On the subject of professional cycle racing…

…the aforementioned Tour de Yorkshire kicks off on Thursday of this week. I have my press accreditation and will be once again taking up the mantle of intrepid reporter. The clash with the Cycle Touring Festival means some logistical toing and froing between Yorkshire and Lancashire but my plan is to attend the pre-race press conference on Wednesday afternoon in Leeds, perhaps the start of stage 2 in Barnsley on Friday morning before heading over to Clitheroe for the festival. It will be an early start on Sunday returning to Halifax to be at the start of stage 4 at The Piece Hall (as seen above and as featured many times in this parish) before a quick train dash to Leeds for the climax of the race along The Headrow in the city centre. It should make for an interesting week… Watch out for updates right here at CyclingEurope.org.

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Paul ‘Cricket’

Just one thing to finish with. A nice message to wake up to this morning from an American chap called Paul who stayed with me via Warmshowers back in 2017. He returned to the USA and found a job teaching in Alaska;

“How goes the day? …I wanted to let you know that I met a cyclist when I was entering my hometown. I passed along your book for her to read and she borrowed it. Turns out that she is planning a trip now that you inspired! After reading your book she is going to cycle out towards Norway as well! How great is that, from across the pond you are still inspiring cyclists!”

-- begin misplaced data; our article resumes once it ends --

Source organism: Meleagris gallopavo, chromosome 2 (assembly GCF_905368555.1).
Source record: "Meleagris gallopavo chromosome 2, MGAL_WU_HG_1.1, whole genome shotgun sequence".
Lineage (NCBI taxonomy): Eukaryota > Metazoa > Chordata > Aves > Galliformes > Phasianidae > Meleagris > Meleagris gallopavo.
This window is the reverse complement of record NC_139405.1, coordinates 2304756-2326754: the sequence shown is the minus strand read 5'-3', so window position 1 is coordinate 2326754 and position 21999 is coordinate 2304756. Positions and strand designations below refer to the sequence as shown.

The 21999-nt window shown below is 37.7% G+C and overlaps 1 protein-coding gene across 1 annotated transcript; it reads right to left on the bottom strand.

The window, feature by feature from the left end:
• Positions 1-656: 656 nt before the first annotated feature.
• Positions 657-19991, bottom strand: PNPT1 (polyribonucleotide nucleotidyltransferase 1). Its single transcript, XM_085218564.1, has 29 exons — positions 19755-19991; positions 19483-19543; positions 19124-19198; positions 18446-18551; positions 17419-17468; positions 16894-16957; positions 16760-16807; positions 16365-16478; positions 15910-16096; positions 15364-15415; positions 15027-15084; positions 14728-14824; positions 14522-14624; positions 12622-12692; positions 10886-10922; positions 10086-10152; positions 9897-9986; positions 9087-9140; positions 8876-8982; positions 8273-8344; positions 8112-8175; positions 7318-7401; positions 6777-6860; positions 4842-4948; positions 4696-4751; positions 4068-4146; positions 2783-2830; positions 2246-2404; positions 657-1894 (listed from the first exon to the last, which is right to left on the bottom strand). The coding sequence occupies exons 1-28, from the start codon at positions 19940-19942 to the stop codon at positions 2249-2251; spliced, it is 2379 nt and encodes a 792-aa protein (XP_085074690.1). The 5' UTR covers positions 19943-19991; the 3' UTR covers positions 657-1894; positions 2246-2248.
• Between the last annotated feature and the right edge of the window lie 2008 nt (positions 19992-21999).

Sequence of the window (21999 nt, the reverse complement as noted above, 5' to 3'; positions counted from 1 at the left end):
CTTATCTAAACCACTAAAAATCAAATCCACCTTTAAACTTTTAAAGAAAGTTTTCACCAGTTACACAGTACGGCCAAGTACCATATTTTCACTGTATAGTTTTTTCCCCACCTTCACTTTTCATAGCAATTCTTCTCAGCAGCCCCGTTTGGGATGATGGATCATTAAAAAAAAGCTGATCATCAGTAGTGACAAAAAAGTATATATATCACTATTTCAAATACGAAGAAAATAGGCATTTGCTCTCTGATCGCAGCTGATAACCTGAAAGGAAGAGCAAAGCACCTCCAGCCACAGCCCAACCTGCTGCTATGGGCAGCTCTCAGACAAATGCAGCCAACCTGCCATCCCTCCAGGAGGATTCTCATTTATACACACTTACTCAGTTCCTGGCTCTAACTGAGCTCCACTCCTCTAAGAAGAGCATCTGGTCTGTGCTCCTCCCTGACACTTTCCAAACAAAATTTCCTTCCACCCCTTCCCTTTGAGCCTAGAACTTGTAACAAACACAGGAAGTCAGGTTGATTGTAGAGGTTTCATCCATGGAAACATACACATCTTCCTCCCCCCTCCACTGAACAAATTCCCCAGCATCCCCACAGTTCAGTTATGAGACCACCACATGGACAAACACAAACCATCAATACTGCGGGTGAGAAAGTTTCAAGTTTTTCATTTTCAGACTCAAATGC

That made me feel good. Thanks Paul.

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Categories: Adventure, Cycling, Podcast

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3 replies »

  1. Hi – I think the 2 mysterious pegs are for holding down the strap that runs from side to side in the porch area. I think there are two holes in the band that those pegs push through. If you’ve used your tent and not tripped over it then maybe you don’t need them.

    Liked by 1 person

    • Thanks Ian. That’s interesting and potentially very useful. I’m next in the tent at a cycling festival in Ulverston the weekend of the 13th/14th July and I’ll test out your theory then… 🙂 Happy camping!